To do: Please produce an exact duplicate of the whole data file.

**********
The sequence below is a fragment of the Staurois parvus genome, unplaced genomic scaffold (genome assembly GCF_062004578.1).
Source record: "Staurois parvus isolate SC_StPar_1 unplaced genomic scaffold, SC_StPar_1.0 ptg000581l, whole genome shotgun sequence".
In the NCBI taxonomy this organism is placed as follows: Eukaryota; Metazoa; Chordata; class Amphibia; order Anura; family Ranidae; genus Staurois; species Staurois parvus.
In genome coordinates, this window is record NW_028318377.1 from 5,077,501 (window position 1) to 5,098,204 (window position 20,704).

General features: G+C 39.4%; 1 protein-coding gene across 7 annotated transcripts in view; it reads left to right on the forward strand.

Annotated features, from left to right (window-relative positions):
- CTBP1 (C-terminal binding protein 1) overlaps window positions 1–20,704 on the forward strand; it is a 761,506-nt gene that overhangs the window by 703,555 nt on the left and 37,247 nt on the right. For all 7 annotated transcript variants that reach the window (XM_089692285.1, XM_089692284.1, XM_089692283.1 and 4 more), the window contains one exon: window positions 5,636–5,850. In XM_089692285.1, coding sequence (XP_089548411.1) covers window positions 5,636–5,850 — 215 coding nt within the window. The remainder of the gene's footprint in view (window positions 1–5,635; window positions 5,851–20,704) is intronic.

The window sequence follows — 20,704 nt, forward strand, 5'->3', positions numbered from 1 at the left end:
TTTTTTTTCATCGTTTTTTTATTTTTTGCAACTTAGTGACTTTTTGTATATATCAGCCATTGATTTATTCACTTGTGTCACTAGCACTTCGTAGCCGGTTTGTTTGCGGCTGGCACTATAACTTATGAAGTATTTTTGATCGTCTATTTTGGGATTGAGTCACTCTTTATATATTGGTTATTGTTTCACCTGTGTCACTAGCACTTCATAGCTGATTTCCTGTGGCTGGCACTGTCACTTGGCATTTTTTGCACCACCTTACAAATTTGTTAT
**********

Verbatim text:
The sequence below is a fragment of the Staurois parvus genome, unplaced genomic scaffold (genome assembly GCF_062004578.1).
Source record: "Staurois parvus isolate SC_StPar_1 unplaced genomic scaffold, SC_StPar_1.0 ptg000581l, whole genome shotgun sequence".
In the NCBI taxonomy this organism is placed as follows: Eukaryota; Metazoa; Chordata; class Amphibia; order Anura; family Ranidae; genus Staurois; species Staurois parvus.
In genome coordinates, this window is record NW_028318377.1 from 5,077,501 (window position 1) to 5,098,204 (window position 20,704).

General features: G+C 39.4%; 1 protein-coding gene across 7 annotated transcripts in view; it reads left to right on the forward strand.

Annotated features, from left to right (window-relative positions):
- CTBP1 (C-terminal binding protein 1) overlaps window positions 1–20,704 on the forward strand; it is a 761,506-nt gene that overhangs the window by 703,555 nt on the left and 37,247 nt on the right. For all 7 annotated transcript variants that reach the window (XM_089692285.1, XM_089692284.1, XM_089692283.1 and 4 more), the window contains one exon: window positions 5,636–5,850. In XM_089692285.1, coding sequence (XP_089548411.1) covers window positions 5,636–5,850 — 215 coding nt within the window. The remainder of the gene's footprint in view (window positions 1–5,635; window positions 5,851–20,704) is intronic.

The window sequence follows — 20,704 nt, forward strand, 5'->3', positions numbered from 1 at the left end:
TTTTTTTTCATCGTTTTTTTATTTTTTGCAACTTAGTGACTTTTTGTATATATCAGCCATTGATTTATTCACTTGTGTCACTAGCACTTCGTAGCCGGTTTGTTTGCGGCTGGCACTATAACTTATGAAGTATTTTTGATCGTCTATTTTGGGATTGAGTCACTCTTTATATATTGGTTATTGTTTCACCTGTGTCACTAGCACTTCATAGCTGATTTCCTGTGGCTGGCACTGTCACTTGGCATTTTTTGCACCACCTTACAAATTTGTTAT